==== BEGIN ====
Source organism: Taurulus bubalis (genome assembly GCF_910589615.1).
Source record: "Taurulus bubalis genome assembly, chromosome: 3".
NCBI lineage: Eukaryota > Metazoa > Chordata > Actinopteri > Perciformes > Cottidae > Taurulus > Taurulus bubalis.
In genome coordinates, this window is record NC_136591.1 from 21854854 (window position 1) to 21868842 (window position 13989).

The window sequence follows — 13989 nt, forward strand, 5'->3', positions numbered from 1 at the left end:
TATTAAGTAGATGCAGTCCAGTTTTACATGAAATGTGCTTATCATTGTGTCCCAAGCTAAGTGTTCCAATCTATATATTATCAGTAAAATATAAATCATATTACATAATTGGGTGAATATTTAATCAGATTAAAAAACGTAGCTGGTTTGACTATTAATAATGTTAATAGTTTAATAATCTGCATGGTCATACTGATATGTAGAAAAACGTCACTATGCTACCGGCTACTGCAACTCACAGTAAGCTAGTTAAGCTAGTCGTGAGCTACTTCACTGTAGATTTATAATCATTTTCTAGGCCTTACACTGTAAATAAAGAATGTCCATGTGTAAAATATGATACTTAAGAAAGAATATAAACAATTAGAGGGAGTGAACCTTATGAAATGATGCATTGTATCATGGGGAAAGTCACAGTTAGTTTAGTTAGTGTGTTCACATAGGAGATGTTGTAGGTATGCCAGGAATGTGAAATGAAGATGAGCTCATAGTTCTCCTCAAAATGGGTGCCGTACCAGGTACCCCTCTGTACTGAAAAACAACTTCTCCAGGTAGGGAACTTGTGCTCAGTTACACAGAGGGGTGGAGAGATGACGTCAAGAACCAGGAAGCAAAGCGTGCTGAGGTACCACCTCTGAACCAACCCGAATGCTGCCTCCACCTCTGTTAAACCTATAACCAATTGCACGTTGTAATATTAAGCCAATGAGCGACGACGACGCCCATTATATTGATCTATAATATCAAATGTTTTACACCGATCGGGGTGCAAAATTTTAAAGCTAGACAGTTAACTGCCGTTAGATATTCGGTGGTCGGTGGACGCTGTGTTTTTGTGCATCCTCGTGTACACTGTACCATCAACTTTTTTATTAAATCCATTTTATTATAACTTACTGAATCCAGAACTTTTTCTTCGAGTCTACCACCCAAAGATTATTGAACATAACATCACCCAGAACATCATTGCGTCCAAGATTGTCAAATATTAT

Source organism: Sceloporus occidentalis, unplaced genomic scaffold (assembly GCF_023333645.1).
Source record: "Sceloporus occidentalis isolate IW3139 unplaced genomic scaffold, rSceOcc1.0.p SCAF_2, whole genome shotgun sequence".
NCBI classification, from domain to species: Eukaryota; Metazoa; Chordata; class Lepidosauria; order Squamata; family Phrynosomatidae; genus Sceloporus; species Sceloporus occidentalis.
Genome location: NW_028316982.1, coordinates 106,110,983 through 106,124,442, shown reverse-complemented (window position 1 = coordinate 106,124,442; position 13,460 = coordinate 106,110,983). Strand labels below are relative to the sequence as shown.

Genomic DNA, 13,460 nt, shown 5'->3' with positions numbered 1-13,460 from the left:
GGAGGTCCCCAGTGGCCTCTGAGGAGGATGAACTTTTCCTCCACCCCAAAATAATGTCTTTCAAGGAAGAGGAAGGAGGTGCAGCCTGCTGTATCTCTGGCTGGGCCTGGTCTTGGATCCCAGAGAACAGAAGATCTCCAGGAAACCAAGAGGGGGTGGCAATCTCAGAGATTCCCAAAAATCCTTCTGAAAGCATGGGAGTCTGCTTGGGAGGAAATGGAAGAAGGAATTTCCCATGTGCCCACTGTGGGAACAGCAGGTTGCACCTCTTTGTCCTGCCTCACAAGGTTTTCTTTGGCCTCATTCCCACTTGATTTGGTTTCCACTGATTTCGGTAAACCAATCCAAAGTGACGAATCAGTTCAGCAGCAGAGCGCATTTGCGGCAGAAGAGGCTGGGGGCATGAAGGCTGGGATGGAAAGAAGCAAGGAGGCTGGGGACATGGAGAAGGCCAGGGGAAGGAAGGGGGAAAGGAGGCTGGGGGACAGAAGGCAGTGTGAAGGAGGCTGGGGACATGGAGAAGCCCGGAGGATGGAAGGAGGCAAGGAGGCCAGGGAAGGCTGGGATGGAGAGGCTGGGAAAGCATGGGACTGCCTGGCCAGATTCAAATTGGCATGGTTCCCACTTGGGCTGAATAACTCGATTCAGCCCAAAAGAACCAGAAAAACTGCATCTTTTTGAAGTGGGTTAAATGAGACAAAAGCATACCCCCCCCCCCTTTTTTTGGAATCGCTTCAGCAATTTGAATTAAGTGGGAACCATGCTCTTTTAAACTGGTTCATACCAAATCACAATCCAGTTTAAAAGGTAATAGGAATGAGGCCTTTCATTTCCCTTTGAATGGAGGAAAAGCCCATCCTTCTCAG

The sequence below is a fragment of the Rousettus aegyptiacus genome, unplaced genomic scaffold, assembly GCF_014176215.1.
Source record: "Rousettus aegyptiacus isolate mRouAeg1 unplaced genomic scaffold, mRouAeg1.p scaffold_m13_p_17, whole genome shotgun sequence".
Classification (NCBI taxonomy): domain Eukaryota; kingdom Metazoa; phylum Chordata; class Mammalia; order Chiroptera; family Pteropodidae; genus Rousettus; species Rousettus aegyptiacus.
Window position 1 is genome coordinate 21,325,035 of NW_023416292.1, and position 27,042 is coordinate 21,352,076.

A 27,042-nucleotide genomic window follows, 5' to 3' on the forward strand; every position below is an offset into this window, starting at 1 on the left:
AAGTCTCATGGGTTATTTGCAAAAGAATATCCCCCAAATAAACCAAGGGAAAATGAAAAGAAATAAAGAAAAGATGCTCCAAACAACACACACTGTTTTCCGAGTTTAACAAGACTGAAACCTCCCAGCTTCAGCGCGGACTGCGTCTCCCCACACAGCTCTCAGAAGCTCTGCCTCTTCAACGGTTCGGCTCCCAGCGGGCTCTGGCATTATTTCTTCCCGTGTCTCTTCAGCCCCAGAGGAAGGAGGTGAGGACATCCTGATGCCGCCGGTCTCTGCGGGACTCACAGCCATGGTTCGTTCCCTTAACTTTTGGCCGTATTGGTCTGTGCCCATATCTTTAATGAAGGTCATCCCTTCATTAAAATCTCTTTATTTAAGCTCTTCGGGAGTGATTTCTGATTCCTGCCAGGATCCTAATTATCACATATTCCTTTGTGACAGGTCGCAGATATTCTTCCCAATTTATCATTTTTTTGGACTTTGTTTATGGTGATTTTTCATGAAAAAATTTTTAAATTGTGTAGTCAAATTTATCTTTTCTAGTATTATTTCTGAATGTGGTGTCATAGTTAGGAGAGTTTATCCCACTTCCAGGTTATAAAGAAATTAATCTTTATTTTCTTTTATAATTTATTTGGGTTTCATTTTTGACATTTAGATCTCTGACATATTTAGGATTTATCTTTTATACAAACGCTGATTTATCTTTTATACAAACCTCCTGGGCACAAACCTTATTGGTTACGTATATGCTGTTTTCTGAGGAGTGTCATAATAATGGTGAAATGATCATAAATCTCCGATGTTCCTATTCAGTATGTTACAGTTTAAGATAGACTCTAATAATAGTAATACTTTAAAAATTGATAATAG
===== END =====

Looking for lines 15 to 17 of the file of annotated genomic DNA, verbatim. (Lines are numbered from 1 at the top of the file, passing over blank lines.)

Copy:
Classification (NCBI taxonomy): domain Eukaryota; kingdom Metazoa; phylum Chordata; class Mammalia; order Chiroptera; family Pteropodidae; genus Rousettus; species Rousettus aegyptiacus.
Window position 1 is genome coordinate 21,325,035 of NW_023416292.1, and position 27,042 is coordinate 21,352,076.

A 27,042-nucleotide genomic window follows, 5' to 3' on the forward strand; every position below is an offset into this window, starting at 1 on the left: